Welcome to the Patient-Centered Care Revolution

Posted on 22 Aug, 2017 |comments_icon 0|By Elizabeth
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Make no mistake—there is a lot of uncertainty swirling around healthcare. But one thing you can count on is a transition from “fee-for-service” reimbursement to value-based reimbursement.

Federal and private payers are no longer content to reimburse providers simply for the number of procedures they perform. They are measuring outcomes to assess and pay for provider performance, and patient engagement heavily influences outcomes.

A patient-centered approach has never been more crucial to your practice’s financial health.

High-Deductible Health Plans Raise the Stakes Even More

Potentially the biggest factor driving the patient-centered care movement is that patients themselves are paying more out of their pockets for healthcare than ever before.

A 2016 National Center for Health Statistics (NCHS) report shows that 40 percent of privately insured people under 65 are enrolled in high-deductible health plans (HDHPs) and are subject to a maximum amount out-of-pocket limit at $6,550 for self-only coverage—$13,100 for self-and-family.

The Value-Based Care Upheaval

Nothing, though, has made the patient experience more important in healthcare than the shift from fee-for-service to value-based care. Value-based legislation—MACRA, 21st Century Cures, HITECH—espouse the idea of payers reimbursing providers based on how well they improve their patients’ health outcomes, as opposed to the number of procedures they perform.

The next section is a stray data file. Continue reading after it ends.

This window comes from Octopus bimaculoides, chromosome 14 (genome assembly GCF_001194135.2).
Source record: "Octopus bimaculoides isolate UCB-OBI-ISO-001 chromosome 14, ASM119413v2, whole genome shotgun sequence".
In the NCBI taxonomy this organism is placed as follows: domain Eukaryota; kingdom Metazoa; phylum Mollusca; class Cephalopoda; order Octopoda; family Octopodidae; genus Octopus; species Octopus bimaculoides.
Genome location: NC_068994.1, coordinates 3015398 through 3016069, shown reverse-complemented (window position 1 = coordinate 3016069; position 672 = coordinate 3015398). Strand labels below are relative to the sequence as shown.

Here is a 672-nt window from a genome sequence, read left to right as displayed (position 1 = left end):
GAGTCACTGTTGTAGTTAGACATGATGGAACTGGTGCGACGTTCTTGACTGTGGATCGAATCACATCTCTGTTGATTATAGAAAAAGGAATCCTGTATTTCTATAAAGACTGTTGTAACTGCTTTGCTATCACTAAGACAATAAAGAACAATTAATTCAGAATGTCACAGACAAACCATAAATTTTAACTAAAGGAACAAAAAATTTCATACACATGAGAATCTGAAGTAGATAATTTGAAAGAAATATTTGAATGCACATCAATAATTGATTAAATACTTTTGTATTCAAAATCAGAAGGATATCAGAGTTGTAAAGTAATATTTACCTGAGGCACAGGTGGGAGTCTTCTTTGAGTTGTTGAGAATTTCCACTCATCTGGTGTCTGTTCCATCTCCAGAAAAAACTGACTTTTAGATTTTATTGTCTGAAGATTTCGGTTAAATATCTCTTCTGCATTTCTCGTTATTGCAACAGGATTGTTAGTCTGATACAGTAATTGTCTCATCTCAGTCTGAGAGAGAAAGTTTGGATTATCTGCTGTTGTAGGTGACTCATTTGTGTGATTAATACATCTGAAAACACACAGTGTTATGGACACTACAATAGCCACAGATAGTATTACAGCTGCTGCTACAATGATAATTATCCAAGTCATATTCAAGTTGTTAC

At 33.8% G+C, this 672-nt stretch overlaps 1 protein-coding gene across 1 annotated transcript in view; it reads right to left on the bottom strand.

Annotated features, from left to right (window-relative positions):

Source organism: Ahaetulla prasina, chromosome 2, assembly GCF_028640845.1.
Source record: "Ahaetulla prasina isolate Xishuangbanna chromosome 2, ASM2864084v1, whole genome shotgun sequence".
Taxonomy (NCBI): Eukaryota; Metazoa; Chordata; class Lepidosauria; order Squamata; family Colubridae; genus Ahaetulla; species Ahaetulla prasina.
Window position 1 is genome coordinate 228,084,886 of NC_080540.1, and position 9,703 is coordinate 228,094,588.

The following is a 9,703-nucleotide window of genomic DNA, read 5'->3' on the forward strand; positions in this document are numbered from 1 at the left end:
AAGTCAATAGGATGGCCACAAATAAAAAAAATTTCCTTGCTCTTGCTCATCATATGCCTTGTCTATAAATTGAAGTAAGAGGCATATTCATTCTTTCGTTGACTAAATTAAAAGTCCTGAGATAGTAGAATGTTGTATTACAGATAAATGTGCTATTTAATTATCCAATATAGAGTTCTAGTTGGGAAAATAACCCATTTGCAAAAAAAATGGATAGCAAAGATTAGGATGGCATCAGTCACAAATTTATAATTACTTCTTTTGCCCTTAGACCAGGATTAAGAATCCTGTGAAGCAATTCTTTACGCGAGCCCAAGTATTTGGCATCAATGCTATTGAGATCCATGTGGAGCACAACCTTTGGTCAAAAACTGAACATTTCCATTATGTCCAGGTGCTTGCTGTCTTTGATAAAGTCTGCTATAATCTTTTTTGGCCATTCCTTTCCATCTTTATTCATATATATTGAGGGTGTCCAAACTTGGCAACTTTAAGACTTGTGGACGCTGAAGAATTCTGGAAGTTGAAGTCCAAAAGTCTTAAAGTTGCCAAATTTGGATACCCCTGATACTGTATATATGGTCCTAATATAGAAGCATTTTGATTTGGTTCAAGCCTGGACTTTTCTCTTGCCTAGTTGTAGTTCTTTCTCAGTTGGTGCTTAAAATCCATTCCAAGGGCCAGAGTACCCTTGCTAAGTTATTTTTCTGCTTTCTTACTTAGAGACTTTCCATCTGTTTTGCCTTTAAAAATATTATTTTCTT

Payers now rely on customer satisfaction measures to evaluate provider performance. This shift in healthcare has made it crucial for providers to invest time, money, and energy in creating a positive experience for their patients in their practice.

The 6 Principles of Person-centered Care

Recently, the Healthcare Transformation Task Force, a group of providers, insurers, employers, and patient advocates, laid out the 6 principles of person-centered care and value-based payment:

  1. Include patients as partners in decision-making at all levels of care. Among other things, providers should provide systems that allow them to see patient-generated data and patient-reported outcome measures. Providers should create a culture that emphasizes shared decision-making, and they should support that culture with digital tools.
  2. Deliver person-centered care. One big requirement of person-centered care is “safe, seamless, and person-centered transitions across providers and care settings,” the Task Force notes. We are far from this ideal, and it requires EHR systems that are interoperable.
  3. Design alternative payment models (APMs) that benefit consumers. Benefits include “better care, better quality, improved patient experience, [and] lower patient cost,” the Task Force notes.
  4. Drive continuous quality improvement. Give patients and their caregivers access to quality ratings, the Task Force urges. Incorporate patient feedback into quality measures.
  5. Accelerate use of person-centered health information technology. HIT should put “the consumer at the center of accessing, managing, and sharing their electronic health information whenever they receive care,” the Task Force says. Privacy and security are safeguarded, and digital tools such as portals, apps, and telemedicine systems are easy to use.
  6. Promote health equity for all. 

As patients approach their healthcare as consumers, shopping for and comparing providers, medical practices must adapt by creating high-quality patient experiences to attract and retain patients long-term. 

For time- and cost-efficient methods to safeguard your practice’s financial health through effective patient engagement, pick up Ready, Set, Engage: How to Create a Patient-Centered Practice.

Reference:

Ness, Debra, David Lansky, Richard Gilfillan, Fran Soistman, and Jay Cohen (August 30, 2016). How Person-Centered Is Your Health Care Organization? HealthAffairs Blog

How Person-Centered Is Your Health Care Organization?

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